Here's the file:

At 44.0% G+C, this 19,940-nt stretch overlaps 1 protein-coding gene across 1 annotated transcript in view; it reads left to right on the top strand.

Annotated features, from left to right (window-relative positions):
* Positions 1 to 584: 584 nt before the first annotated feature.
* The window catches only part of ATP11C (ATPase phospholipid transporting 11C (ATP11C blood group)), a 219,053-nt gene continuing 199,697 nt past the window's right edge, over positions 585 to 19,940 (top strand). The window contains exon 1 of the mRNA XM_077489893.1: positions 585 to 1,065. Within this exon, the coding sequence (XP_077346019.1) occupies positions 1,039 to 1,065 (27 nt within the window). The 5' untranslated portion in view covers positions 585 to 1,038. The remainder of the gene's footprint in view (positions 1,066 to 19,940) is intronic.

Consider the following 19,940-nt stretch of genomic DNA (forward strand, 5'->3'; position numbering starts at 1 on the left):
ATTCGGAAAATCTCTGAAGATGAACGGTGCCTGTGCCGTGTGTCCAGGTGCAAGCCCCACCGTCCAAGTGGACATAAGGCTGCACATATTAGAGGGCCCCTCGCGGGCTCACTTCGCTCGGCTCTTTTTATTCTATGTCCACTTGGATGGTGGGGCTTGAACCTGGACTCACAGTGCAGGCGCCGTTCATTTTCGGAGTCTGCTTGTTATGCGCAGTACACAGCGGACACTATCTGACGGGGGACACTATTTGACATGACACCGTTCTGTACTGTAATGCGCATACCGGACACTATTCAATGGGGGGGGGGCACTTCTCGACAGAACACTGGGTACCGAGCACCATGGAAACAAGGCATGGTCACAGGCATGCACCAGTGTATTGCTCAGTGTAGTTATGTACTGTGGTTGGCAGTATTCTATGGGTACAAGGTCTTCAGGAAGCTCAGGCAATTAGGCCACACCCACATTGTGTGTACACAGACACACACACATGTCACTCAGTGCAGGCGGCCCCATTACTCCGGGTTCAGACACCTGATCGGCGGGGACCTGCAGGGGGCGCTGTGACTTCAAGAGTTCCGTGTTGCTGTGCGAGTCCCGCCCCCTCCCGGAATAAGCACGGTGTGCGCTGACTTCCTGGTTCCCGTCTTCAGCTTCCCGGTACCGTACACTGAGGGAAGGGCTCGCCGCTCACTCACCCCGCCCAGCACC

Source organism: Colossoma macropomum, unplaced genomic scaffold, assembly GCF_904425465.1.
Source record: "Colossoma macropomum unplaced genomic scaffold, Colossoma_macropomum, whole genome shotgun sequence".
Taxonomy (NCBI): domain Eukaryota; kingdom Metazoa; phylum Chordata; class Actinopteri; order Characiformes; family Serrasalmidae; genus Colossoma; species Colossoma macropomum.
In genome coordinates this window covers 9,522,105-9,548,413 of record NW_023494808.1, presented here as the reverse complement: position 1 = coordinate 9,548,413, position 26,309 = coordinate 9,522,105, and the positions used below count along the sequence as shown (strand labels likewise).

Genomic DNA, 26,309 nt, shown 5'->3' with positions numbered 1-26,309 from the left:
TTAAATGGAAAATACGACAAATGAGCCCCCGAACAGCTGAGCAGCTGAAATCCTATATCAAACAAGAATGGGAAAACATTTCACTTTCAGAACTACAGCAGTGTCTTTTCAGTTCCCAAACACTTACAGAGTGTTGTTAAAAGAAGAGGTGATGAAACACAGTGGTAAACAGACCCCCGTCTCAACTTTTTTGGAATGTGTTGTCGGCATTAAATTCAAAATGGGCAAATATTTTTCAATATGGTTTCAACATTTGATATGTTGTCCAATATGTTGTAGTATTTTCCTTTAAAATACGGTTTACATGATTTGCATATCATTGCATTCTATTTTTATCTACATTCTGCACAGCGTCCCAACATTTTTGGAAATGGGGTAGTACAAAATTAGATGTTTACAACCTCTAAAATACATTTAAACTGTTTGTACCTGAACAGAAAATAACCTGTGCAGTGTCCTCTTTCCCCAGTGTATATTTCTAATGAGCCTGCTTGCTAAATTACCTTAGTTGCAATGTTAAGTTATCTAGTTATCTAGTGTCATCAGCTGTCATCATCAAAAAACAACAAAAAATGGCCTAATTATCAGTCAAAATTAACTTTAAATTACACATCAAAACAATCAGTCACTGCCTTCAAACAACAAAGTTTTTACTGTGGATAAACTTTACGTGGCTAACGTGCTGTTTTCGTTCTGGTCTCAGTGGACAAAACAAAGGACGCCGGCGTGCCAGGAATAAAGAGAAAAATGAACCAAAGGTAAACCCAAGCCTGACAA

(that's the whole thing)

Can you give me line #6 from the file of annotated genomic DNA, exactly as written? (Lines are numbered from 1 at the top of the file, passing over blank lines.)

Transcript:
ATTCGGAAAATCTCTGAAGATGAACGGTGCCTGTGCCGTGTGTCCAGGTGCAAGCCCCACCGTCCAAGTGGACATAAGGCTGCACATATTAGAGGGCCCCTCGCGGGCTCACTTCGCTCGGCTCTTTTTATTCTATGTCCACTTGGATGGTGGGGCTTGAACCTGGACTCACAGTGCAGGCGCCGTTCATTTTCGGAGTCTGCTTGTTATGCGCAGTACACAGCGGACACTATCTGACGGGGGACACTATTTGACATGACACCGTTCTGTACTGTAATGCGCATACCGGACACTATTCAATGGGGGGGGGGCACTTCTCGACAGAACACTGGGTACCGAGCACCATGGAAACAAGGCATGGTCACAGGCATGCACCAGTGTATTGCTCAGTGTAGTTATGTACTGTGGTTGGCAGTATTCTATGGGTACAAGGTCTTCAGGAAGCTCAGGCAATTAGGCCACACCCACATTGTGTGTACACAGACACACACACATGTCACTCAGTGCAGGCGGCCCCATTACTCCGGGTTCAGACACCTGATCGGCGGGGACCTGCAGGGGGCGCTGTGACTTCAAGAGTTCCGTGTTGCTGTGCGAGTCCCGCCCCCTCCCGGAATAAGCACGGTGTGCGCTGACTTCCTGGTTCCCGTCTTCAGCTTCCCGGTACCGTACACTGAGGGAAGGGCTCGCCGCTCACTCACCCCGCCCAGCACC